The pell-mell growth of the city comes in part from the rise of tech. Patrick Fejér of B+H Architects says 10 million square feet of new office space is due to open by 2024, more than was built from 1992 to the present. Toronto, he says, has more than 120 construction cranes in the air, compared with 65 in Seattle and 35 in New York.

CBRE, a real estate consultancy, says that Toronto is the fastest-growing market for tech talent in North America, “adding an eye-popping 80,100 tech jobs in the past five years, a 54-per-cent increase.” It now ranks third, just behind San Francisco’s Bay Area and Seattle.
Big_Tech  creative_class  downtown_core  housing  King-Spadina  Kitchener-Waterloo  livability  Marcus_Gee  millennials  neighbourhoods  Port_Lands  property_development  Sidewalk_Labs  talent  Toronto  transformational  transit  walkability  technology 
july 2019 by jerryking
Thinking BIG: Danish architects have a radical vision to build a distinct condo community in Toronto - The Globe and Mail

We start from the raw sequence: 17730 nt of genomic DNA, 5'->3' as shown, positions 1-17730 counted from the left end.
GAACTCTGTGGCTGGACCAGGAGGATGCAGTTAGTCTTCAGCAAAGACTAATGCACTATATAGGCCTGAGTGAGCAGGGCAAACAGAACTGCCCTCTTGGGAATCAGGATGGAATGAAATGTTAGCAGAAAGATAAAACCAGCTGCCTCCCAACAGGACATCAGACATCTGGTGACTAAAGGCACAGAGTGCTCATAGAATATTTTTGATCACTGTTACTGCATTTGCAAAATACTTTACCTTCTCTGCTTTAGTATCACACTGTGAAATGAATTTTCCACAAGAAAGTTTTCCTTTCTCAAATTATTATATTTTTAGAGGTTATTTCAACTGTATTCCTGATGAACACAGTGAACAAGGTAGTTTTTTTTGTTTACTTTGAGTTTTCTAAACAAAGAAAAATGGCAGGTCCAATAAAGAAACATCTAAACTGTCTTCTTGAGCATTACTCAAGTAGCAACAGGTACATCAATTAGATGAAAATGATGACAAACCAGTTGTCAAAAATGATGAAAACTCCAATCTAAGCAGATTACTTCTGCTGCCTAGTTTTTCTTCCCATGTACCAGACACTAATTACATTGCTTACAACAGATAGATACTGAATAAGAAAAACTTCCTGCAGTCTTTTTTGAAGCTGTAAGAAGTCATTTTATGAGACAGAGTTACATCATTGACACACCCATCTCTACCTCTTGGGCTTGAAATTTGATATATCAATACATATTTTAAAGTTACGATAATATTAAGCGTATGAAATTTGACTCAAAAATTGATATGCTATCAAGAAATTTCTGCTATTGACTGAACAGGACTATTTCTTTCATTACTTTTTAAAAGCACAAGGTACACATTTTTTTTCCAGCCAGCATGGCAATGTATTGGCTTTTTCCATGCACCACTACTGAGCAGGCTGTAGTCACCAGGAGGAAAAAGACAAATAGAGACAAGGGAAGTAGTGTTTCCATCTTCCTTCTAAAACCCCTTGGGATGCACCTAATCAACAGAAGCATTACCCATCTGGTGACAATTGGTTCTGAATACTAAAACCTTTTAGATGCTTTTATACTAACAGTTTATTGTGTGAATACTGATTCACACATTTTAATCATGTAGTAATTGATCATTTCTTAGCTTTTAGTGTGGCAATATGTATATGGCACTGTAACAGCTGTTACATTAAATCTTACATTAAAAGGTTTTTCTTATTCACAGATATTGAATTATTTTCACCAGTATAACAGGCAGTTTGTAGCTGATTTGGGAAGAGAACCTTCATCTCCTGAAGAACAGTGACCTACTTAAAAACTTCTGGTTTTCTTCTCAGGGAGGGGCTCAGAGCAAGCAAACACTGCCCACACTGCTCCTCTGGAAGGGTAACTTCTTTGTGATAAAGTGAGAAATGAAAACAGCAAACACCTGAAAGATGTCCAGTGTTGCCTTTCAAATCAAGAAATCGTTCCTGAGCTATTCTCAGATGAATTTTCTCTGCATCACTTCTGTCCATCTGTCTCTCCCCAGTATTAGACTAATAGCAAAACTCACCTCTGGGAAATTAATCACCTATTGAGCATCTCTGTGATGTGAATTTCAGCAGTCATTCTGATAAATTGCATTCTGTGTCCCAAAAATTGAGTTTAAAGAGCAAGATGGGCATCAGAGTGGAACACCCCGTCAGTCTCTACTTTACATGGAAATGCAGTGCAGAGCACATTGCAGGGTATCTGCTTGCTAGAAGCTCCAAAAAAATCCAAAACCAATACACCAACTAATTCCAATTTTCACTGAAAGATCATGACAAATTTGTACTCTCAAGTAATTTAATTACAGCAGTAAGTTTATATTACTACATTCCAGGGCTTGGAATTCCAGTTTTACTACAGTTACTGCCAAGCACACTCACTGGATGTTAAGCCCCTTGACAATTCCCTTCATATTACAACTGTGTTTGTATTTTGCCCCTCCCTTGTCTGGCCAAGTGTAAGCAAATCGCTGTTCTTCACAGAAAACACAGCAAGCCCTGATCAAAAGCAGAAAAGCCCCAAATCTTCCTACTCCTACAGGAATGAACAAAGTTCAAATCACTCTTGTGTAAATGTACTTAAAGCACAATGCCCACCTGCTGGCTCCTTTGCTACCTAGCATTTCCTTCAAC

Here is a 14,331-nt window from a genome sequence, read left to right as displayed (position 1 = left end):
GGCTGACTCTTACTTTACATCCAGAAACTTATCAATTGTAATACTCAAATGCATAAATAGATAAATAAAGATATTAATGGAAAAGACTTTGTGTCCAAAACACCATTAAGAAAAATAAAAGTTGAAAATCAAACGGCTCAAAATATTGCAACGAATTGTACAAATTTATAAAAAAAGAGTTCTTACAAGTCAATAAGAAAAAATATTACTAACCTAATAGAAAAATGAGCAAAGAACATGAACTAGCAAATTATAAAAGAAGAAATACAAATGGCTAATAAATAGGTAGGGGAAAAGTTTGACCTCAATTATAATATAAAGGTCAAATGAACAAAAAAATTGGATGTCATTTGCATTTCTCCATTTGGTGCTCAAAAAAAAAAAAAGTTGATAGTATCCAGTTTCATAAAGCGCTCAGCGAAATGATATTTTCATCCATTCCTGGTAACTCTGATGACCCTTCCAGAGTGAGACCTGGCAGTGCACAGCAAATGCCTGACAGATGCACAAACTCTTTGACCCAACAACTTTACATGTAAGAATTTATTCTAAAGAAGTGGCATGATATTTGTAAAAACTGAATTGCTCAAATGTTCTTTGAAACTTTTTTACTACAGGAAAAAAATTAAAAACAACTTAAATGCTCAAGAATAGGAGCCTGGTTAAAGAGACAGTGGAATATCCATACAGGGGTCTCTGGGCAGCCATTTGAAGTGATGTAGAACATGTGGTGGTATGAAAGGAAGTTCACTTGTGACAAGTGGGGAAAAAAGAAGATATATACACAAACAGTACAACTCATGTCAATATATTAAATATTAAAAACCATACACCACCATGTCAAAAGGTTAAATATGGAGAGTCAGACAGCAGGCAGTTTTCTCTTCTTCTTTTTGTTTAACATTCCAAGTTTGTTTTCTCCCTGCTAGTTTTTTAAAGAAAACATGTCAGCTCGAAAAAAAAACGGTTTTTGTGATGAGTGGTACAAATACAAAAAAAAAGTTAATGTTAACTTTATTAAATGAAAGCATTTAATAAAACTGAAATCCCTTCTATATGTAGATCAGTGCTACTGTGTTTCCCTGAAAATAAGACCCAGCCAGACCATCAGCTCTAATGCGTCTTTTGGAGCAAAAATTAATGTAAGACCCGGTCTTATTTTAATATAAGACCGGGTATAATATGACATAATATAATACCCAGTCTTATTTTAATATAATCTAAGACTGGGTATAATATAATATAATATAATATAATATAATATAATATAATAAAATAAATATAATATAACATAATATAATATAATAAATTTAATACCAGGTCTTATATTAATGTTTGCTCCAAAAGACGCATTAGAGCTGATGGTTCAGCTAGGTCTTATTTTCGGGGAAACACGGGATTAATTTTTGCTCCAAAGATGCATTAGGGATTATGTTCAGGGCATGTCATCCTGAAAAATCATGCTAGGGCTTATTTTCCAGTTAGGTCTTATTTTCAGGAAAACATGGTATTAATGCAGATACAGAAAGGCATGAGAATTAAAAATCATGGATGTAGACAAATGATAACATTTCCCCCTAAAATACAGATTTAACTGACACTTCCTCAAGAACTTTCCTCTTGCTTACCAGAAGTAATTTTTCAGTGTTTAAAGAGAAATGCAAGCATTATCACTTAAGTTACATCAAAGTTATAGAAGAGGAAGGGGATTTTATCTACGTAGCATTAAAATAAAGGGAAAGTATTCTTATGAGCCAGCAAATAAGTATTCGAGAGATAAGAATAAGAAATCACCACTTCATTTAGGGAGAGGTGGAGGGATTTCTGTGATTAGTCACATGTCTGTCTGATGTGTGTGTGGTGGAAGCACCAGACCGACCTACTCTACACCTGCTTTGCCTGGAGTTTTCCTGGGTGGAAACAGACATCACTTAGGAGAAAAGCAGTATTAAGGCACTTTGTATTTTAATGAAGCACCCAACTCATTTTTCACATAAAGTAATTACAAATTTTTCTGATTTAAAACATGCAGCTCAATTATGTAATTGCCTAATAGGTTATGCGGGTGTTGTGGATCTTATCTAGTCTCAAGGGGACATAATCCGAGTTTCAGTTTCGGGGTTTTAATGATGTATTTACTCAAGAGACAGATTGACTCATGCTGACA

ALEX BOZIKOVIC ARCHITECTURE CRITIC
COPENHAGEN
PUBLISHED SEPTEMBER 12, 2018

The new condo will be hard to miss. It could be the strangest residential building ever constructed in Canada. Certainly, it will set an interesting example for new housing. While new condos and apartments are often faulted for being soulless, this promises to be a carefully detailed building, a distinctive place, and a village that contributes to the larger city.......the King Street project, by Westbank in partnership with Toronto office developers Allied Properties REIT. It was inspired by Moshe Safdie’s Habitat 67, the legendary assemblage of prefab boxes on Montreal’s harbour.......Like Habitat, the King Street building is configured as a series of “mountains,” irregular stacks of boxes that each contain a home or a piece of one. The residences rise up, over and around four century-old brick buildings, which will all be retained entirely or in large part......They are eminently livable. This is typical of BIG’s work, which tends to juxtapose fantastic ambition with business savvy and technical expertise.......BIG, and their clients, were ready to do something more thoughtful, but had no interest in blending in. After much back-and-forth, they’ve settled on glass block as the building’s main cladding material.....The King Street project is also an ambitious experiment with urban design. There are basically two species of tower in Toronto: a mid-rise slab of six to 10 storeys, which steps back at the top; and a “tower-and-podium,” a model borrowed from Vancouver that combines a fat, squared-off base (or “podium”) with a tall, skinny residential tower.